Are rate cuts effective?
Do low interest rates and quantitative easing work?
There are so many different opinions on this, but the objective answer seems to be: it might take some time, but eventually, yes.
I didn't get around to blogging it earlier in the month for various reasons (the fact I invested two hours today watching "Teen Wolf" on Channel 9 might give you some indication) but US job openings blasted off to their highest ever level in April at 5.4 million, having previously appeared to have stalled in March.
This 5.2 per cent monthly surge sent the "JOLTS" survey to its highest level from a decade-and-a-half of data.
For sure, we cannot know the counter-factual, but for all the talk that policies would fail this seems to me to be quite a remarkable result.
A smattering of other charts to illustrate.
By way of an example, UK employment has surged to a record high, with some 31.1 million people now in work.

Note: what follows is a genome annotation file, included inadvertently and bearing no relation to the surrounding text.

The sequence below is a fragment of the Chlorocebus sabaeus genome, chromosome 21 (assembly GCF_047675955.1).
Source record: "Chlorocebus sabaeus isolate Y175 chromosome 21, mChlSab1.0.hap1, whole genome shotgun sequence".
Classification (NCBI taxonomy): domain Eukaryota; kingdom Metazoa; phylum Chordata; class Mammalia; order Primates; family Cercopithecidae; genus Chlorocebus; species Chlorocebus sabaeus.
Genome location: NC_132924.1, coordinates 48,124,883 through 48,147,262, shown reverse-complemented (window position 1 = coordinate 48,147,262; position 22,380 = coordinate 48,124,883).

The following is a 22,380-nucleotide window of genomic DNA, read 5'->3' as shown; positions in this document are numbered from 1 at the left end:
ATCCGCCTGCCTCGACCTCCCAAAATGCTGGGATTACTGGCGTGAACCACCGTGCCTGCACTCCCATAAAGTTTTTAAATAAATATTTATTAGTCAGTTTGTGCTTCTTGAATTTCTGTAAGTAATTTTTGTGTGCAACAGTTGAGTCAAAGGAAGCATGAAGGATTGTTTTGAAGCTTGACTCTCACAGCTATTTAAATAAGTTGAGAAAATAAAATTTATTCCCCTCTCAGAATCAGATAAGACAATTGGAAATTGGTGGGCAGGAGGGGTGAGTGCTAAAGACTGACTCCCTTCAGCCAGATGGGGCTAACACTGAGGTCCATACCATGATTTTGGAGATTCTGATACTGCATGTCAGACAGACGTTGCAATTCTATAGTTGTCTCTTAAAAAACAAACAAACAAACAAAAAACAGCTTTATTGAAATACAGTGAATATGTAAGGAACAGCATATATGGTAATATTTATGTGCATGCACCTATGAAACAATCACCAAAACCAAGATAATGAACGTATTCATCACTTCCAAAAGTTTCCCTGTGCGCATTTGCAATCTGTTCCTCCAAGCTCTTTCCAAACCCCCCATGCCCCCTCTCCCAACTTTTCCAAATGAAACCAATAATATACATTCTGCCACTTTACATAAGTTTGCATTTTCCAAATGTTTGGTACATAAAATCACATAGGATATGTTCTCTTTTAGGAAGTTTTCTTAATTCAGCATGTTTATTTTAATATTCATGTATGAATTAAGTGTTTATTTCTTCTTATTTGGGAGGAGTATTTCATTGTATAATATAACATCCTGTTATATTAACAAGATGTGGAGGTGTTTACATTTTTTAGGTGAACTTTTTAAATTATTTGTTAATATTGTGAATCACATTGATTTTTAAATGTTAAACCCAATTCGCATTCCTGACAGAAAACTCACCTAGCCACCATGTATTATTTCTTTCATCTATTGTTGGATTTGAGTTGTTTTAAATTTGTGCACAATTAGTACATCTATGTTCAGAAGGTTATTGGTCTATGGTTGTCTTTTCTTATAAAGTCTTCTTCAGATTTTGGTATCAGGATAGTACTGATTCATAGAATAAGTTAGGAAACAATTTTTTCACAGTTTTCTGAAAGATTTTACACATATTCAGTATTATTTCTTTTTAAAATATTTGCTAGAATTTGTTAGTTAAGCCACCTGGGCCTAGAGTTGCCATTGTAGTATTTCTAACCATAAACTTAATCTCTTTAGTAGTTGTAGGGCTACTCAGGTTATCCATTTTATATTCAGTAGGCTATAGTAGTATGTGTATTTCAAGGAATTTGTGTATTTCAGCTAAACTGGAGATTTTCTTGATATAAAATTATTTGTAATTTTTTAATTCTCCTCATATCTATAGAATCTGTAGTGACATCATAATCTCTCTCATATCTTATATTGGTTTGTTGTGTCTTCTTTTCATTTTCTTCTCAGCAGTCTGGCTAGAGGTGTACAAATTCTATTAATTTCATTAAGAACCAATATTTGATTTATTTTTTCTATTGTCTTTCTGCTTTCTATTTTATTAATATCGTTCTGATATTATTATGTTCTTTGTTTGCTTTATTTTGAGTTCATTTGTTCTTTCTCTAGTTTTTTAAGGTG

Real wages are growing in the UK now too, at long last.
The US Labor Force figures - which I look at monthly here - have continued to display very strong jobs growth, despite something of a slowdown in the first quarter of 2015.
In 2014 the US economy averaged nearly 260,000 new jobs per month.
On the unemployment side of the ledger, the UK unemployment rate has fallen from 8.4 per cent in the fourth quarter of 2011 to nudge against a 7 year low, with the latest figures recording a 5.5 per cent unemployment rate.
US unemployment has also declined very sharply from 10 per cent in October 2009 to 5.5 per cent.
Australia - interest rates to fall further?
On an obliquely related note, China's stock markets have continued to nosedive, with corrective action being taken in the form of a PBOC interest rate cut and another easing of reserve requirements.
Meanwhile with Greece continuing to grapple with its seemingly neverending problems in Europe, Aussie stock markets have taken a beating today, the ASX 200 (XJO) off by 2.3 per cent at the time of writing.
It's the end of financial year in Australia tomorrow.
Interestingly, futures markets are now pricing in a further cut in our cash rate by the end of the calendar year as a 3 in 4 chance.